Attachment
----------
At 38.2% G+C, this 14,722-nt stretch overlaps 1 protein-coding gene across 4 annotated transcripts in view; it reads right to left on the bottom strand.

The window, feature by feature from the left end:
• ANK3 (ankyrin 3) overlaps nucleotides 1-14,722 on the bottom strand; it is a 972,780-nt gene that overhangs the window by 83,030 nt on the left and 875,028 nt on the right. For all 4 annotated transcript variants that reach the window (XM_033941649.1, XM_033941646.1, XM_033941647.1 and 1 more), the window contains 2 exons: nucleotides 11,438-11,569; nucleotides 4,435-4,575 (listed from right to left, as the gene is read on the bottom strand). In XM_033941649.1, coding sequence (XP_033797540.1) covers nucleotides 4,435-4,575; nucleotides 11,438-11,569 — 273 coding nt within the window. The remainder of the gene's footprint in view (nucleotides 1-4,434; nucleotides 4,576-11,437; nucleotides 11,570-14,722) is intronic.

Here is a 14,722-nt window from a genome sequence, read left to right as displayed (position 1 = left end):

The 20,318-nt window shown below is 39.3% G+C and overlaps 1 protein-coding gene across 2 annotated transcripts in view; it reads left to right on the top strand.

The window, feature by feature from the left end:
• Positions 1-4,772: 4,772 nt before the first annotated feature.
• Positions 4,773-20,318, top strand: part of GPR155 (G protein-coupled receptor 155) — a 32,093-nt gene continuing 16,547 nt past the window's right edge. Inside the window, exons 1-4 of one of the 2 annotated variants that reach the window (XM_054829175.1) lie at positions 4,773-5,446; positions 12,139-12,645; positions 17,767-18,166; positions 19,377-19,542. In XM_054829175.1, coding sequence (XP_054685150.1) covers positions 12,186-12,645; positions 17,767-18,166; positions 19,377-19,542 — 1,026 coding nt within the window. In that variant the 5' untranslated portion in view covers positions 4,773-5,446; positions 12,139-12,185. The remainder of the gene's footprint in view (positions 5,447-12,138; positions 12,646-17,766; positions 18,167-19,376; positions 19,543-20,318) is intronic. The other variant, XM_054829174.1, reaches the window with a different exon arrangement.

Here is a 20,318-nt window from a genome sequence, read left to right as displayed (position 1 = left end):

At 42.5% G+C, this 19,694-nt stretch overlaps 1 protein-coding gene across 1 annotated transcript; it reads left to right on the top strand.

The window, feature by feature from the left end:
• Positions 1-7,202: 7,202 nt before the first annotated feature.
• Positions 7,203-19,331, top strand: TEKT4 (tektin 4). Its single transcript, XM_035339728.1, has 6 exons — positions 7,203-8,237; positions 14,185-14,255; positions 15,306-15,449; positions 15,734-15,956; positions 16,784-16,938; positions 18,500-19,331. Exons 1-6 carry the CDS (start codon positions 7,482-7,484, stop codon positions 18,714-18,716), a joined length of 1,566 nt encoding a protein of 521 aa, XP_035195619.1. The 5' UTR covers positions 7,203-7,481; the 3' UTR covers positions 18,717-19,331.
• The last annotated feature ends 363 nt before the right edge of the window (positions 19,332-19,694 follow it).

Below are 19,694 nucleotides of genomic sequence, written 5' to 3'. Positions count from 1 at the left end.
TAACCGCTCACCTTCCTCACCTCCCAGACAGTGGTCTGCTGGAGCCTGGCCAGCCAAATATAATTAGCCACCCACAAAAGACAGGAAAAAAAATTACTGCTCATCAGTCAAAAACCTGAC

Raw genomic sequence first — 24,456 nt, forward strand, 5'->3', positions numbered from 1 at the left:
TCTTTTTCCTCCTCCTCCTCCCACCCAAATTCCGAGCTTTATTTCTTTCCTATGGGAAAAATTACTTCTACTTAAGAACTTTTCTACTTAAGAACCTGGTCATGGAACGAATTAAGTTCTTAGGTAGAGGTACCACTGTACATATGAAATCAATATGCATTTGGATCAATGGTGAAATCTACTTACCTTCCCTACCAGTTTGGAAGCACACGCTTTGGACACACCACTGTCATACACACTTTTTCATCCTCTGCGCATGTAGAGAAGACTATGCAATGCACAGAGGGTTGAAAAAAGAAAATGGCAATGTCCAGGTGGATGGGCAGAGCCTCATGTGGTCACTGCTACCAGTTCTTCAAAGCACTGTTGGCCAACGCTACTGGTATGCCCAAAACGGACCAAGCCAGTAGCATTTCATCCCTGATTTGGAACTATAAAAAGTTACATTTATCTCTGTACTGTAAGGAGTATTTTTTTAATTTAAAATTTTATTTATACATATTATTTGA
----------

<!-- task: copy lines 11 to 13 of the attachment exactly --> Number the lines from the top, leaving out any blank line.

The window, feature by feature from the left end:
• Positions 1-7,202: 7,202 nt before the first annotated feature.
• Positions 7,203-19,331, top strand: TEKT4 (tektin 4). Its single transcript, XM_035339728.1, has 6 exons — positions 7,203-8,237; positions 14,185-14,255; positions 15,306-15,449; positions 15,734-15,956; positions 16,784-16,938; positions 18,500-19,331. Exons 1-6 carry the CDS (start codon positions 7,482-7,484, stop codon positions 18,714-18,716), a joined length of 1,566 nt encoding a protein of 521 aa, XP_035195619.1. The 5' UTR covers positions 7,203-7,481; the 3' UTR covers positions 18,717-19,331.